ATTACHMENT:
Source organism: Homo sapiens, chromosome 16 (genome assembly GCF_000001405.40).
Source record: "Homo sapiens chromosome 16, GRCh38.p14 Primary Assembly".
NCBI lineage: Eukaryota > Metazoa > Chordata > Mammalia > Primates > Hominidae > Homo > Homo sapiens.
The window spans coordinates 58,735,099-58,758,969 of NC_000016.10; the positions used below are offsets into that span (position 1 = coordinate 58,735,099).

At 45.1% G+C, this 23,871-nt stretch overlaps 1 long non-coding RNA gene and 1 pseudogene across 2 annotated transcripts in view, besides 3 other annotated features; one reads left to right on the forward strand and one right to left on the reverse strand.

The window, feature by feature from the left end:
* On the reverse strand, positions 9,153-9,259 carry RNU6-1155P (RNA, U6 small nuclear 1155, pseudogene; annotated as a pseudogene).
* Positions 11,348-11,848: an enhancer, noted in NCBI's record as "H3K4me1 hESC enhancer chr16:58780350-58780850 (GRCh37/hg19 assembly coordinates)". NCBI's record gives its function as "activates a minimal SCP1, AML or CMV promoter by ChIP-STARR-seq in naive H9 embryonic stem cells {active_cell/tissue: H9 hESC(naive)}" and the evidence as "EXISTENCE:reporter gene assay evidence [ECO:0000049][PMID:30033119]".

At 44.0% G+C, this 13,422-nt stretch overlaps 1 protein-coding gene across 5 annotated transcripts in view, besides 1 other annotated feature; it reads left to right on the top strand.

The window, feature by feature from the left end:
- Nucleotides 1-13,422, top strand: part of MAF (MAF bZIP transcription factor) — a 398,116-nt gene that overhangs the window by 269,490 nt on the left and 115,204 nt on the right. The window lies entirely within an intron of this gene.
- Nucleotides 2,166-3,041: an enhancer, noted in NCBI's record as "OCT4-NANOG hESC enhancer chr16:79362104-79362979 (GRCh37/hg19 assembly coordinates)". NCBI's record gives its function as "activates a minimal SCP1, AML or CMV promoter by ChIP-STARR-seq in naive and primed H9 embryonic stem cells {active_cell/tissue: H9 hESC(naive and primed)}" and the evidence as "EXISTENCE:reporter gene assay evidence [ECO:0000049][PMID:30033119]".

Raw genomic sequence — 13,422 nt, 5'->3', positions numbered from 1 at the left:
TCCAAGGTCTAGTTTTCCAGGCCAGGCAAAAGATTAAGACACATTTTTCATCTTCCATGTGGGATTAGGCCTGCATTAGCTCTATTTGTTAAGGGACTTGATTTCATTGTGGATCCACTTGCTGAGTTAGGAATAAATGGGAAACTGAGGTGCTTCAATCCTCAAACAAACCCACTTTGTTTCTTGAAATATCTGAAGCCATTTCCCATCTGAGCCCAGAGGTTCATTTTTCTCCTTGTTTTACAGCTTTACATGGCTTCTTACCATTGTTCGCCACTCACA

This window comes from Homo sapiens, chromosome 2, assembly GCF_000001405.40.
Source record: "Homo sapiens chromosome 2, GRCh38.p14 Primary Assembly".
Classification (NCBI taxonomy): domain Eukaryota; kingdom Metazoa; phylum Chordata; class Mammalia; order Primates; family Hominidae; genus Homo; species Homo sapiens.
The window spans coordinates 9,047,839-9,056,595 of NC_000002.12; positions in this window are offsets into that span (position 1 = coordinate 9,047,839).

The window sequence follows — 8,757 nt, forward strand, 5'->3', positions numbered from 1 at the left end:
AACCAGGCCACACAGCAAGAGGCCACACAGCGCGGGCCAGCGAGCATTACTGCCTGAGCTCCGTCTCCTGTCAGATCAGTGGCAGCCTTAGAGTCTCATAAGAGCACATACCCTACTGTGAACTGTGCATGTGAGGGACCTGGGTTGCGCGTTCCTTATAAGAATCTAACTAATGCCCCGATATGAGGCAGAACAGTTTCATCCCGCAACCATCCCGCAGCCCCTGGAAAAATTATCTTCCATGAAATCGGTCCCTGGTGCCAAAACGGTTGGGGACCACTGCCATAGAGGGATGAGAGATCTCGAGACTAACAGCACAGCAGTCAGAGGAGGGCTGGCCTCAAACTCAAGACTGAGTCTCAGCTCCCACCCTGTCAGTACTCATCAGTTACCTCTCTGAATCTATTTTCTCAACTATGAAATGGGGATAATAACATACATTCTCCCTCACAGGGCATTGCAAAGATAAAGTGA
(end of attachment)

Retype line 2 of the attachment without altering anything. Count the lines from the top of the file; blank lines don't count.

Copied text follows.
Source record: "Homo sapiens chromosome 16, GRCh38.p14 Primary Assembly".